Are we really approaching another mass extinction? Approaching is a very vague term. The Wagamama takeout we ordered for lunch is (allegedly) approaching, but then so too is the end of the solar system (as the sun expands to the point of becoming a Red Giant, at which point it will destroy every planet in its orbit). Experts, however, predict that it won’t be here for another five billion years… while the end of the world is predicted for a date soon after. The point is, time is subjective and once you get your head around that fact, extinctions are actually nothing new or even special.
The universe is estimated to be around 13 billion years old, while the Earth was created around 4.5 billion years ago. And if the history of our planet was represented by a 24-hour day, then human beings have only been on the scene for about 4.7 seconds. We’re new, and our planet has already experienced five mass extinctions. So what of the news that a sixth is coming?
For an answer we must look to the oceans. The International Programme on the State of the Ocean and the International Union for the Conservation of Nature announced recently that marine life is facing a mass extinction “within one human generation”. A panel of 27 scientists concluded that a “combination of stressors is creating the conditions associated with every previous major extinction of species in Earth’s history.”
The three main observations of the panel were as follows: the degeneration of our oceans is happening far faster than anyone predicted; many of the negative impacts are greater than the present worst-case scenarios; and the first steps to global extinction have already begun.
This is happening because the build-up of CO2, blamed by the U.N. panel of climate scientists on fossil fuels, is heating the planet. Absorbed into the oceans, it causes acidification, while run-off of fertilisers and pollution stokes anoxia — an absence of oxygen causing ocean dead zones. Increasingly low oxygen levels, combined with warming of the ocean and acidification, are the three factors which have been present in every mass extinction event in Earth’s history.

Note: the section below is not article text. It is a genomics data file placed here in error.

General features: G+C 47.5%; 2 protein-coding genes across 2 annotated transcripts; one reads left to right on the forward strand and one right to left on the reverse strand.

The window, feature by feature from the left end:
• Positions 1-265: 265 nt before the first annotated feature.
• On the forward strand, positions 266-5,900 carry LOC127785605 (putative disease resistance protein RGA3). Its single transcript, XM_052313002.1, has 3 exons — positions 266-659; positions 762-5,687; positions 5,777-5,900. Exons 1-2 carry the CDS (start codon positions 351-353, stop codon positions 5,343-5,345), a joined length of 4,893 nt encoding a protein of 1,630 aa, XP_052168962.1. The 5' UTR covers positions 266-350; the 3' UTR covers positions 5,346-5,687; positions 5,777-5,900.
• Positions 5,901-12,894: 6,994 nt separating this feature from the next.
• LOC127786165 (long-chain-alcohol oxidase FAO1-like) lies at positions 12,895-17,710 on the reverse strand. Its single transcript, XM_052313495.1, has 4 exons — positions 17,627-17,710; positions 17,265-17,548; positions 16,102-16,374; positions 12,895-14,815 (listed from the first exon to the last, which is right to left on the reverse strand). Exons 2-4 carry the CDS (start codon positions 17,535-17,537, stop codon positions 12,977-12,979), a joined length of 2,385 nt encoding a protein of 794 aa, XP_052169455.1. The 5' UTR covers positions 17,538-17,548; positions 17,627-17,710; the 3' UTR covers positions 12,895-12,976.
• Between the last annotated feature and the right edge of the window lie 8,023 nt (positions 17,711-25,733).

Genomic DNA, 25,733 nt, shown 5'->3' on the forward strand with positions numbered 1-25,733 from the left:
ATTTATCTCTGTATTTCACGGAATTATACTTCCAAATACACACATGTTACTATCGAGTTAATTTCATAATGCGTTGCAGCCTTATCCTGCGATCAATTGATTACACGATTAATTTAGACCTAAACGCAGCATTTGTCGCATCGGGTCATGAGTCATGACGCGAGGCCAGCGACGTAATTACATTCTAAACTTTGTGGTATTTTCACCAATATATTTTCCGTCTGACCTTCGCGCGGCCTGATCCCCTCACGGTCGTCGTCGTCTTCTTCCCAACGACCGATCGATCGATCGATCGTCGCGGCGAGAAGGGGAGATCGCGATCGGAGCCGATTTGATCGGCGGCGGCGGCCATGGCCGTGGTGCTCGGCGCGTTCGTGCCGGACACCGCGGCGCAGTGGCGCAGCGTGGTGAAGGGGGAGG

Overfishing is adding to the problem, having reduced some commercial fish populations by more than 90 percent. The hammour in this region is one of the most overfished on the planet and dying out at a rapid rate. If you eat hammour you’re helping send it towards extinction. Things like this matter.
The hammour is one of the most overfished on the planet and dying out at a rapid rate. If you eat hammour you’re helping send it towards extinction.
Biodiversity is fundamental for life on Earth, so what’s bad for the oceans is very bad for us. The problem is reversible, but the odds of it being reversed seem slim. Corporations won’t stop polluting if it greatly affects profits (it does) and the same goes for overfishing.
But it’s not just greedy corporations; it’s how we all live every day, in ways that we’re not apt to change any time soon. For instance, the UAE is the world’s second largest consumer of water per capita and the desalination required to give us that fresh water greatly impacts the ecosystem. Turn on the tap and you’re part of the problem. Desalination costs the UAE millions every day, but the often-ignored cost is to the environment. Between them, the UAE, Qatar, Bahrain, Saudi, Kuwait and Iran have 120 desalination plants all flushing nearly 24 tons of chlorine, 65 tons of algae-harming antiscalants (used to descale pipes) and around 300kg of copper into the Persian Gulf every day.
That’s just one of many worldwide examples of how the current mass extinction is gathering pace.
It’s also worth remembering that the great extinctions of the past occurred without the cack-handed influence of mankind’s destructive behaviour, so now we’re here the Earth really is struggling to cope. You have to go back 65 million years for the last one (the End Cretaceous period) when the final non-avian dinosaurs were wiped out.
It’s generally thought that an asteroid or volcanoes were to blame. The biggest extinction (the end of the Permian period), some 251 million years ago, was kick-started by climate change, in this case caused by volcanic eruptions at the Siberian Traps that led to an 8°C rise in temperature and an increase in CO2 levels by 2,000ppm. Known as the “great dying”, around 96 percent of marine species were lost, as well as 75 percent of terrestrial species.
Current average temperatures have climbed 0.8°C around the world since 1880, much of this in recent decades, according to NASA’s Goddard Institute for Space Studies, and the rate of warming is increasing. The 20th Century’s last two decades were the hottest in 400 years. Once you throw in the other (indisputably) man-made factors, the oceans are in real trouble.
Life on Earth, however, is disposable and we’d be arrogant to think we will be around forever. Of all the species that have lived on planet Earth since life first appeared, only about one in every thousand is still living today. So while the hammour may well go soon, in galactic terms it’s highly likely that we’ll all follow it in a few blinks of the universe’s eye.